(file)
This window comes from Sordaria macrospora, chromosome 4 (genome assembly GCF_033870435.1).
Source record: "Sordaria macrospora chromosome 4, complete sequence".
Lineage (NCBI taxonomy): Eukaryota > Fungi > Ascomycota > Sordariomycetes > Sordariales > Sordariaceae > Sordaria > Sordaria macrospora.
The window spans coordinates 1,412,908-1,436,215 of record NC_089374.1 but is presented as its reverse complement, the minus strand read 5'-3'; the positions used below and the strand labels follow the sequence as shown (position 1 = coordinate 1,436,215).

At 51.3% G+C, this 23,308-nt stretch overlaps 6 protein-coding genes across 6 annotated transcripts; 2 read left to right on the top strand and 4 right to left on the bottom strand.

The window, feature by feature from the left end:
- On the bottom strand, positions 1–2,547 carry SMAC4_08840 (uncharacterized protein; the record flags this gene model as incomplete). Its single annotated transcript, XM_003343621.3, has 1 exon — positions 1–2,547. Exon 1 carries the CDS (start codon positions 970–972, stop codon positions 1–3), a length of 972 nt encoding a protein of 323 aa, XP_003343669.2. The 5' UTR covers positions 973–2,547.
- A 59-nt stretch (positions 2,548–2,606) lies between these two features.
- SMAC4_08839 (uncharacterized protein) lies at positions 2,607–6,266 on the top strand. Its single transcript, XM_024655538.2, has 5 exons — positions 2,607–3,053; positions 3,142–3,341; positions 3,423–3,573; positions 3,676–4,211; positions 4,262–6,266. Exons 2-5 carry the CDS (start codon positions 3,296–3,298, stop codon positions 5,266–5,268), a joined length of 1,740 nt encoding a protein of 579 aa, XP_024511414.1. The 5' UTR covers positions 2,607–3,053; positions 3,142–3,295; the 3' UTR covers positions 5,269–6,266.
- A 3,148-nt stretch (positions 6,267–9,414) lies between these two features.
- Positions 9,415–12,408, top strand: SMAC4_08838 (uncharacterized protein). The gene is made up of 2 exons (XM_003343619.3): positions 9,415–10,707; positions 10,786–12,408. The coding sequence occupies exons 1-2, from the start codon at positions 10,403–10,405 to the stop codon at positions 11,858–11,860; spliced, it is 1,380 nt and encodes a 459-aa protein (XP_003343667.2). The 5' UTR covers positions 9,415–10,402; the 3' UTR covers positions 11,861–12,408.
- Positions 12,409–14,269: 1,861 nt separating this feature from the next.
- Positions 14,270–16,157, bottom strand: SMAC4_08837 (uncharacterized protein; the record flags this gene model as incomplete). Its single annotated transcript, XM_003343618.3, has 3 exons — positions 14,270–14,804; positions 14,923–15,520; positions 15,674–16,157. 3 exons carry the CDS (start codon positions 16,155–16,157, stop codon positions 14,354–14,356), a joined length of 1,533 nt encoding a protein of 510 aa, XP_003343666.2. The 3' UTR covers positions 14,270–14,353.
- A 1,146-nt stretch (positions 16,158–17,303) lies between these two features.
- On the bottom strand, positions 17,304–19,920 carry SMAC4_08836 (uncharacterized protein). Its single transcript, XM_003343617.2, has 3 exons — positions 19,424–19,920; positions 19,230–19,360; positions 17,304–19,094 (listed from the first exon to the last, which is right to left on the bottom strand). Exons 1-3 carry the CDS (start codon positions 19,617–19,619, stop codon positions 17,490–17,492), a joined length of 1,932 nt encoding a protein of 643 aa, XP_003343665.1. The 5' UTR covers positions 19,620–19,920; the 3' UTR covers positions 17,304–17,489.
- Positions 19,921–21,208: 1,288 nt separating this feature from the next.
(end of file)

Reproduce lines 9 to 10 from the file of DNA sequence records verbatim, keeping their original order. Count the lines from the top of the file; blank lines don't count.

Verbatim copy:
- SMAC4_08839 (uncharacterized protein) lies at positions 2,607–6,266 on the top strand. Its single transcript, XM_024655538.2, has 5 exons — positions 2,607–3,053; positions 3,142–3,341; positions 3,423–3,573; positions 3,676–4,211; positions 4,262–6,266. Exons 2-5 carry the CDS (start codon positions 3,296–3,298, stop codon positions 5,266–5,268), a joined length of 1,740 nt encoding a protein of 579 aa, XP_024511414.1. The 5' UTR covers positions 2,607–3,053; positions 3,142–3,295; the 3' UTR covers positions 5,269–6,266.
- A 3,148-nt stretch (positions 6,267–9,414) lies between these two features.